Brown bear, brown bear, what do you see?


I see a bunch of petrified tourists staring at me!  Encounters with wild bears are not uncommon in rural Japan, but this case (video, 90 seconds, sorry Japanese only) is unusual because the bear invaded a rest stop area and attacked nine tourists, injuring a few of them quite seriously.  Recently these kinds of incidents, involving bears, wild boars, and monkeys, are increasing and are usually blamed on human encroachment on animal territory. 

I would like to add another reason: Disney (and all cartoons that “humanise” wild animals and imbue them with human characteristics that they do not have).  Many urban dwellers simply do not understand that wild animals can be dangerous when provoked!  What is your opinion about this?


3 comments on “Brown bear, brown bear, what do you see?

  1. Petra says:

    I am with you on that; the average city dweller or suburbanite knows wildlife either from Disney films or the Animal Channel, meaning that they either have a sugar coated view or get force-fed with scenes where all wildlife is predatory.

    A case in point, which I might have mentioned before – in our area parks and living areas intertwine. The parks are full of wildlife, for example coyotes, who like to roam the adjacent gardens for the odd cat or dog. Cats are too clever to end up as coyote snack, but many a jippy little dog out after dark makes a tasty meal for many a happy coyote family.

    Even though the Neighborhood Councils always point out that small pets should not be left alone, people just don’t learn. They scream for “measures” – kill all coyotes. Right…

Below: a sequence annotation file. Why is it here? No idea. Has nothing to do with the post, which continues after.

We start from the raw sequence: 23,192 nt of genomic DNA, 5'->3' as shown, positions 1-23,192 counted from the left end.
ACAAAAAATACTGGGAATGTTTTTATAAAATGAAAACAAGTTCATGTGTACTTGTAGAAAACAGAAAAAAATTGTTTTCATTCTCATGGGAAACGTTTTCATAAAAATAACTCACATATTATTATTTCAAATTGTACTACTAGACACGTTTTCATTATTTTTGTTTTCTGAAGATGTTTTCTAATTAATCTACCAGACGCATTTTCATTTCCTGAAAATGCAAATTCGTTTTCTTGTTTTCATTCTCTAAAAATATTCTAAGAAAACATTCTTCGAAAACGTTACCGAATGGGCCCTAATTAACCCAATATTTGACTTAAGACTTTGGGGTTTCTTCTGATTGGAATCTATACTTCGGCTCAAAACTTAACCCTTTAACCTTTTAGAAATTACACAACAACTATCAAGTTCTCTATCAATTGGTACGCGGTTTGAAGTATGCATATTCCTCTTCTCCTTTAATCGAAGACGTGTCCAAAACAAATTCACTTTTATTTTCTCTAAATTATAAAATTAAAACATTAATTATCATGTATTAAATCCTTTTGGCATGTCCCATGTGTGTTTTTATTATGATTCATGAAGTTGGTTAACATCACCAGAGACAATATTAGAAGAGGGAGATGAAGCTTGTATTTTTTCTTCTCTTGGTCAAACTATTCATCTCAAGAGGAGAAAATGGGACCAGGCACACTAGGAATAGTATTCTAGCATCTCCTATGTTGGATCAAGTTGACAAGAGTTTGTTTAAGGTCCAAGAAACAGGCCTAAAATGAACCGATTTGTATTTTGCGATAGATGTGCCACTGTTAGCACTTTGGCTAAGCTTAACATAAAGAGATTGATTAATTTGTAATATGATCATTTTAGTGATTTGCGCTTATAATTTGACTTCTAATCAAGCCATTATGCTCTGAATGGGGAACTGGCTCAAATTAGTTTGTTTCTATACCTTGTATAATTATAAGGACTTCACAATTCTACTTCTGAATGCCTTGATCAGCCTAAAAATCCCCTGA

Another case are the National Parks where bears live. All visitors are warned again and again not to leave food around, as it attracts bears. Reaction: “Hey, put that bacon sandwich out, then we can see bears.”

    Evert year rangers are evicting people, who on purpose endanger themselves and others this way from the parks. People have no idea how dangerous bears are – and how fast they learn, when it comes to sources of food.

  2. Miko says:

    In the past couple of years I’ve had to deal with wild boars on my way back to the station every evening. They come down from the mountain-side to root for food in our skips, and are largely harmless unless you threaten their young ones. Apart from them and a few gutter rats, I’ve never encountered wild animals in Japan, certainly not bears or coyotes. It sounds like you guys have more to do with nature than people in Japan or even in NZ!

  3. Petra says:

    I have to say, it depends on the area one lives in. There are other parts of the city where wildlife probably consists mainly of rats, squirrels and Red Tailed Hawks. 🙂

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